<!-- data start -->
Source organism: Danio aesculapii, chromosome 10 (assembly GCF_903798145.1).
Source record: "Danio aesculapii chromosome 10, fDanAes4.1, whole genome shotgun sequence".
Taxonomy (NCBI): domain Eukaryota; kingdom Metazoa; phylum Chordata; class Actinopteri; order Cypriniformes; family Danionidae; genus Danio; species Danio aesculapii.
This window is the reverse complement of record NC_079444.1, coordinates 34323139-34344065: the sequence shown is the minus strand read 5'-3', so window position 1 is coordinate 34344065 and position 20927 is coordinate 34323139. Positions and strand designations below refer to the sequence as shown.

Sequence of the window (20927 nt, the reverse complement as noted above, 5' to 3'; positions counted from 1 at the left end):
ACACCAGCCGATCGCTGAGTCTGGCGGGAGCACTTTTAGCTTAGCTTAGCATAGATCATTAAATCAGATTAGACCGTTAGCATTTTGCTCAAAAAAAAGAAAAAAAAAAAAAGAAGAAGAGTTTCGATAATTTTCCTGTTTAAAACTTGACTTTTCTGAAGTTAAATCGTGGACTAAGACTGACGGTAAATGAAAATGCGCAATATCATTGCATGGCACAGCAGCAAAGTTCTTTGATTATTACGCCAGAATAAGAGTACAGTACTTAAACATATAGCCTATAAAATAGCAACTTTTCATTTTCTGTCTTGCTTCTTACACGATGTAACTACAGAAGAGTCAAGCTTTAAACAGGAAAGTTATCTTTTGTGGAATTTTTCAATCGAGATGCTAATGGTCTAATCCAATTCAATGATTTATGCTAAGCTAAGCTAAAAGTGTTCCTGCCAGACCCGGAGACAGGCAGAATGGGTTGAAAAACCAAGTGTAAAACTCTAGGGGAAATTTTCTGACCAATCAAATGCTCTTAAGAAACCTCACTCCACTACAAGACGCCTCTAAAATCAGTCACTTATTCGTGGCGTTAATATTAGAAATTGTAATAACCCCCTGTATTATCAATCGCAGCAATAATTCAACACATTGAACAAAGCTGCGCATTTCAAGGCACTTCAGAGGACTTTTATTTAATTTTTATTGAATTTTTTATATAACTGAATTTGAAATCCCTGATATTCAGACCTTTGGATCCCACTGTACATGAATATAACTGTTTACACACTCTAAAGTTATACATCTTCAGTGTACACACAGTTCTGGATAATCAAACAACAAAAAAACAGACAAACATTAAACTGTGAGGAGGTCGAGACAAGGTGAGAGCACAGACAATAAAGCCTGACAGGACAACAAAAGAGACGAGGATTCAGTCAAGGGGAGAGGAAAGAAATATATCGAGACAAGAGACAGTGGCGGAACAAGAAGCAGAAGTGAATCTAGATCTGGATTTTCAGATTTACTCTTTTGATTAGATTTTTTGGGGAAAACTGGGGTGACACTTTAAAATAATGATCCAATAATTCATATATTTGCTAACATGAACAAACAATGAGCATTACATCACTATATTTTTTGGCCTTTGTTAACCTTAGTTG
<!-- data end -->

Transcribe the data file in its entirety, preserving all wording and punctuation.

Source organism: Danio aesculapii, chromosome 10 (assembly GCF_903798145.1).
Source record: "Danio aesculapii chromosome 10, fDanAes4.1, whole genome shotgun sequence".
Taxonomy (NCBI): domain Eukaryota; kingdom Metazoa; phylum Chordata; class Actinopteri; order Cypriniformes; family Danionidae; genus Danio; species Danio aesculapii.
This window is the reverse complement of record NC_079444.1, coordinates 34323139-34344065: the sequence shown is the minus strand read 5'-3', so window position 1 is coordinate 34344065 and position 20927 is coordinate 34323139. Positions and strand designations below refer to the sequence as shown.

Sequence of the window (20927 nt, the reverse complement as noted above, 5' to 3'; positions counted from 1 at the left end):
ACACCAGCCGATCGCTGAGTCTGGCGGGAGCACTTTTAGCTTAGCTTAGCATAGATCATTAAATCAGATTAGACCGTTAGCATTTTGCTCAAAAAAAAGAAAAAAAAAAAAAGAAGAAGAGTTTCGATAATTTTCCTGTTTAAAACTTGACTTTTCTGAAGTTAAATCGTGGACTAAGACTGACGGTAAATGAAAATGCGCAATATCATTGCATGGCACAGCAGCAAAGTTCTTTGATTATTACGCCAGAATAAGAGTACAGTACTTAAACATATAGCCTATAAAATAGCAACTTTTCATTTTCTGTCTTGCTTCTTACACGATGTAACTACAGAAGAGTCAAGCTTTAAACAGGAAAGTTATCTTTTGTGGAATTTTTCAATCGAGATGCTAATGGTCTAATCCAATTCAATGATTTATGCTAAGCTAAGCTAAAAGTGTTCCTGCCAGACCCGGAGACAGGCAGAATGGGTTGAAAAACCAAGTGTAAAACTCTAGGGGAAATTTTCTGACCAATCAAATGCTCTTAAGAAACCTCACTCCACTACAAGACGCCTCTAAAATCAGTCACTTATTCGTGGCGTTAATATTAGAAATTGTAATAACCCCCTGTATTATCAATCGCAGCAATAATTCAACACATTGAACAAAGCTGCGCATTTCAAGGCACTTCAGAGGACTTTTATTTAATTTTTATTGAATTTTTTATATAACTGAATTTGAAATCCCTGATATTCAGACCTTTGGATCCCACTGTACATGAATATAACTGTTTACACACTCTAAAGTTATACATCTTCAGTGTACACACAGTTCTGGATAATCAAACAACAAAAAAACAGACAAACATTAAACTGTGAGGAGGTCGAGACAAGGTGAGAGCACAGACAATAAAGCCTGACAGGACAACAAAAGAGACGAGGATTCAGTCAAGGGGAGAGGAAAGAAATATATCGAGACAAGAGACAGTGGCGGAACAAGAAGCAGAAGTGAATCTAGATCTGGATTTTCAGATTTACTCTTTTGATTAGATTTTTTGGGGAAAACTGGGGTGACACTTTAAAATAATGATCCAATAATTCATATATTTGCTAACATGAACAAACAATGAGCATTACATCACTATATTTTTTGGCCTTTGTTAACCTTAGTTG